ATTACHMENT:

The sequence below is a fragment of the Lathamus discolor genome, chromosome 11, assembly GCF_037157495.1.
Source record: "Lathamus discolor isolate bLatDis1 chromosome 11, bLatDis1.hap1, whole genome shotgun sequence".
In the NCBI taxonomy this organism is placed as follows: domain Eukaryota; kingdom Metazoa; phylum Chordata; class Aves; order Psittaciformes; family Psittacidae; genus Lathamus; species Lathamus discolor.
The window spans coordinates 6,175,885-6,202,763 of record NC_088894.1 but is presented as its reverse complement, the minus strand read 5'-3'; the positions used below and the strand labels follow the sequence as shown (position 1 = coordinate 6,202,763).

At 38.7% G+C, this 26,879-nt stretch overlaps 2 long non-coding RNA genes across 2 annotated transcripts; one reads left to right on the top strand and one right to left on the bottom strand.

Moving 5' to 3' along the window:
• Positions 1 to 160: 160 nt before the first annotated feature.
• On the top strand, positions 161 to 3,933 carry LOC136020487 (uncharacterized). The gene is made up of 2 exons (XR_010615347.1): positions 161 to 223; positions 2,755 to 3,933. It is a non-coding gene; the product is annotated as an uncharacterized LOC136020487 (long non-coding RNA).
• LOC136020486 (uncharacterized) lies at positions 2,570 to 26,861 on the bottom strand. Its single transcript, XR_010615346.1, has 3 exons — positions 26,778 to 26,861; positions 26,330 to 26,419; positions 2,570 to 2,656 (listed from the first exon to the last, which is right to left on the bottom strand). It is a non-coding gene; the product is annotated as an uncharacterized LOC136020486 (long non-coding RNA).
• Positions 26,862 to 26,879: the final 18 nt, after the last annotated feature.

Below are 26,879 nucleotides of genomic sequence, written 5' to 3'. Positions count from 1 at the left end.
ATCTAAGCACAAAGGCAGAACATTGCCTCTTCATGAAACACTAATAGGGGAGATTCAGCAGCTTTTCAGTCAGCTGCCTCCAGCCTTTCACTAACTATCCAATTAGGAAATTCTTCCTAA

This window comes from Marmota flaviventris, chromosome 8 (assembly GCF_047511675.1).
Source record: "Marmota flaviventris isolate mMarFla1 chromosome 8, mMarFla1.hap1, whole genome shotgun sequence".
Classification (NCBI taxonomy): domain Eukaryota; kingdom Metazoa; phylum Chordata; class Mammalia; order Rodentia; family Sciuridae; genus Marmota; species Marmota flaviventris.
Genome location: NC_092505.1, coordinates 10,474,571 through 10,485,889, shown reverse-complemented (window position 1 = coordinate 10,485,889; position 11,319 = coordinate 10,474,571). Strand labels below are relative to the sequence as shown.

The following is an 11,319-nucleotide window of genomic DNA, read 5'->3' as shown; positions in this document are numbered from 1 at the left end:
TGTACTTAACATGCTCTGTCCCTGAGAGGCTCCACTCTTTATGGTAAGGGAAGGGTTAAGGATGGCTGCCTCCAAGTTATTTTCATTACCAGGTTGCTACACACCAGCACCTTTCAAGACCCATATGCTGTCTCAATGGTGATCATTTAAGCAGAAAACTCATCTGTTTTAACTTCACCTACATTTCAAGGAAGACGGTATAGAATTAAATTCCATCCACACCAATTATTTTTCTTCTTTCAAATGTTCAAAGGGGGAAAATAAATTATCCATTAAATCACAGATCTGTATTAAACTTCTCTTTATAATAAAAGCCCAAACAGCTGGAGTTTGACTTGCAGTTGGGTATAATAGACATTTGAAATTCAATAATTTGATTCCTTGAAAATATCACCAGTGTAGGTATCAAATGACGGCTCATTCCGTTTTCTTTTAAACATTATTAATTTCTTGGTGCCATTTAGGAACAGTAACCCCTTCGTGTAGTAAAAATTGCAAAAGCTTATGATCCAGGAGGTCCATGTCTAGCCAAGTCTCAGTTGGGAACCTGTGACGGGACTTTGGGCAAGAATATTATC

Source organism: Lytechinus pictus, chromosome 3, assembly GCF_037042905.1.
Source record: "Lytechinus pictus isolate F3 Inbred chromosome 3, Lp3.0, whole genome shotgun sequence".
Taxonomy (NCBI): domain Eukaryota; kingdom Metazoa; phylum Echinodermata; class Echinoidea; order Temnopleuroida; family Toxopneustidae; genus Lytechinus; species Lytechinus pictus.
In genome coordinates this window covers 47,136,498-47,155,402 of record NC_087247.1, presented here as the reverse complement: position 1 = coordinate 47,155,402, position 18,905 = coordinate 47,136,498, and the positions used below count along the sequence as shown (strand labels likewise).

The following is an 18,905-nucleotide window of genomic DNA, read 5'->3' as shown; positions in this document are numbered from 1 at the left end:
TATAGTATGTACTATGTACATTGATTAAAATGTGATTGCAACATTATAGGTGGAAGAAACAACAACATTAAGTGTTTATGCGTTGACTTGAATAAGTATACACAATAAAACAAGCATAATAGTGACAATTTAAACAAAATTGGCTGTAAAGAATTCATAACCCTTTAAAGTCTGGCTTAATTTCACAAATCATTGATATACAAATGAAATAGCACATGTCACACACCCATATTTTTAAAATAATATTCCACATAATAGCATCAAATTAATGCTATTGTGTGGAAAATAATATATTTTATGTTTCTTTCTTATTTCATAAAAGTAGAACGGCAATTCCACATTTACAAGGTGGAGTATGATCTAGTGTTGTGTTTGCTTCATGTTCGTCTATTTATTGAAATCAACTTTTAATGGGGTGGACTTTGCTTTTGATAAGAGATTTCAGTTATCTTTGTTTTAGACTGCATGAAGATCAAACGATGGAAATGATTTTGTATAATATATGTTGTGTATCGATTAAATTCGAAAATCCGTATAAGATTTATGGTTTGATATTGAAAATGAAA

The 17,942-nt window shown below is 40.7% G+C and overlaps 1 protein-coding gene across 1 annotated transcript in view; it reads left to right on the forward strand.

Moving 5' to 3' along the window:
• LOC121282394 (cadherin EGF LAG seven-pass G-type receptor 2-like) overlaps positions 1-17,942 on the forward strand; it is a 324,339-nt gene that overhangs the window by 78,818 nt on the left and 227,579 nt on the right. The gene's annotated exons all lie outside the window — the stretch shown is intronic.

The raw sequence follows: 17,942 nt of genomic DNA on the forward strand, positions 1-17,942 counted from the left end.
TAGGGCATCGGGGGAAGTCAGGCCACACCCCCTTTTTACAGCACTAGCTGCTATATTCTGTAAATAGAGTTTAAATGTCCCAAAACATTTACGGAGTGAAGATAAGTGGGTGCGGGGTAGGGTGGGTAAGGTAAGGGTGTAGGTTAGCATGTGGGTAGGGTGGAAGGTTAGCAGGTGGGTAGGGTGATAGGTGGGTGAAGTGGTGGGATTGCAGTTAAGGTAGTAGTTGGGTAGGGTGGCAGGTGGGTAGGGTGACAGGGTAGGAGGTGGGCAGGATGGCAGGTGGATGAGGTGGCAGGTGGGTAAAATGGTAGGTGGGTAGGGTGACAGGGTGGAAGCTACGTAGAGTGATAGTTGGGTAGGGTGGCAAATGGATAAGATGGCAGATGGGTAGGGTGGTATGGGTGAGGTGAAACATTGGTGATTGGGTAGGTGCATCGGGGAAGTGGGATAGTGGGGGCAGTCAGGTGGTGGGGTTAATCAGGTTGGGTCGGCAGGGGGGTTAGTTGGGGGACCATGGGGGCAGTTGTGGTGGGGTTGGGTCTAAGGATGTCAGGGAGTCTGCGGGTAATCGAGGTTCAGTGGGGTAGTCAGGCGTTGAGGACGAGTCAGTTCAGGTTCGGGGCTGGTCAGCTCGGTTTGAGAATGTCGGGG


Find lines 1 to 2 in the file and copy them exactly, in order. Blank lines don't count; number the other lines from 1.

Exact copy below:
The sequence below is a fragment of the Lathamus discolor genome, chromosome 11, assembly GCF_037157495.1.
Source record: "Lathamus discolor isolate bLatDis1 chromosome 11, bLatDis1.hap1, whole genome shotgun sequence".